Tim O'Reilly's Foreword,
Web 2.0: A Strategy Guide
Tim O'Reilly's Foreword to Web 2.0: A Strategy Guide...
In 2004, when O'Reilly Media, John Battelle, and CMP announced the Web 2.0 Conference (later renamed the Web 2.0 Summit), we had no idea that we'd be naming the next big thing in the computer industry. The original premise of the Web 2.0 name was much simpler than that. In 2001, after the dot com bust, everyone had written off the web. But at O'Reilly, we believed deeply that the web was here to stay, and that it was indeed the next platform. We also noted that all of the companies that had survived the dot com bust -- and all of the exciting new startups that were gaining remarkable traction -- had something in common: they understood and exploited the opportunities of the network as platform, rather than trying to graft old business models onto that platform. We saw Web 2.0 not as a new version of the web, but rather, the realization of the web's potential, its second coming, so to speak. We launched a conference to tell that story, and to re-ignite excitement in the industry about the transformative power of this technology.
The term Web 2.0 caught everyone's imagination, coming at just the right time to capitalize on the rise of Google, mashups, and AJAX. But to us, the term meant far more than just advertising-based business models or new types of web applications. In 2005, I wrote a paper, What is Web 2.0?, to formalize our ideas about this new platform. I argued that Web 2.0 is ultimately about harnessing network effects and the collective intelligence of users to build applications that literally get better the more people use them. What's more, I argued that just as the personal computer rewrote the rules of the computer industry in ways that blindsided the giants of that era, so too, the internet would up-end all the power structures and business models of today's industry. Only companies that understood and adapted to the new rules of business would survive and prosper.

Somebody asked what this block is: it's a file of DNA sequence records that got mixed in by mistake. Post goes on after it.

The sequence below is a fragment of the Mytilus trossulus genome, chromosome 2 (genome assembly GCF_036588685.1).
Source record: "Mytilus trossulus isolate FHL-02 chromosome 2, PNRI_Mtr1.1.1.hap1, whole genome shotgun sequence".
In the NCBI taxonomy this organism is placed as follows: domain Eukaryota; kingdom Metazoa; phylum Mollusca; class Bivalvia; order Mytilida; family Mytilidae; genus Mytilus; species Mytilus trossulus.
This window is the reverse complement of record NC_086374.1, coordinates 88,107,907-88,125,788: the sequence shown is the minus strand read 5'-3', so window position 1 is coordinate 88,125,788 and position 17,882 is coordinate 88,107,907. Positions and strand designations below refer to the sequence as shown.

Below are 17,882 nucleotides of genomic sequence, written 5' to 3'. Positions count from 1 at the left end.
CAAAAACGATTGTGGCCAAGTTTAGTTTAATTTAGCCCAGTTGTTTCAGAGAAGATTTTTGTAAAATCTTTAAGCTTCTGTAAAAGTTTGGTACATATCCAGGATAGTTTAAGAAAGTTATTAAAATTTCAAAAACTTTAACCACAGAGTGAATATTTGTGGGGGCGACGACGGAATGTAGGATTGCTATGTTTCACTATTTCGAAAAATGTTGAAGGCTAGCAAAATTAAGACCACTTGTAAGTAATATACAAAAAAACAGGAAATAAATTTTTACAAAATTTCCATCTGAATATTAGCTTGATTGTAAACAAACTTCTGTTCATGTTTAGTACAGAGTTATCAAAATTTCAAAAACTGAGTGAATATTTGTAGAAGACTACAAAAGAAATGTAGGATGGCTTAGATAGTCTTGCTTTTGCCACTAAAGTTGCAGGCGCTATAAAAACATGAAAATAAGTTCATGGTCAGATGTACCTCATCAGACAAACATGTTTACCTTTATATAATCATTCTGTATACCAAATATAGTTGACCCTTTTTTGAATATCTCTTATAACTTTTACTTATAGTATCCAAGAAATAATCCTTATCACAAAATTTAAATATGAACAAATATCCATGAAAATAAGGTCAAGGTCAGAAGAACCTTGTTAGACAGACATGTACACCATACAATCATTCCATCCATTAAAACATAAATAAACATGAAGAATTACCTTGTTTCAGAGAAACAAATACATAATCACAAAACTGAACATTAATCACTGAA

Since then, the name Web 2.0 has been widely accepted, and the concepts in that paper, and its predecessor, The Open Source Paradigm Shift, have been the basis of many a new business plan and development strategy. But with popular acceptance and enthusiasm has come a great deal of misinformation, as marketers have tried to wrap products in the mantle of Web 2.0 whether or not it fits.
It is for this reason that I'm excited to see the publication of Amy Shuen's Web 2.0: A Strategy Guide. It's the first book that really does justice to my ideas, explaining in plain language the business implications of the web as platform. Amy works through a series of practical case studies of Web 2.0 success stories to explain how the underlying principles have been applied to drive each company's growth and profitability.
There's still a lot to learn. The Web 2.0 revolution continues, and every day, entrepreneurs are finding new ways to apply the principles of Web 2.0. I expect new surprises and new success stories. But for now, this book is the best starting point for any company that wants to understand and apply internet-era business strategy.
Check out the free video,of Amy explaining the first few chapters of her Web 2.0 strategy book.
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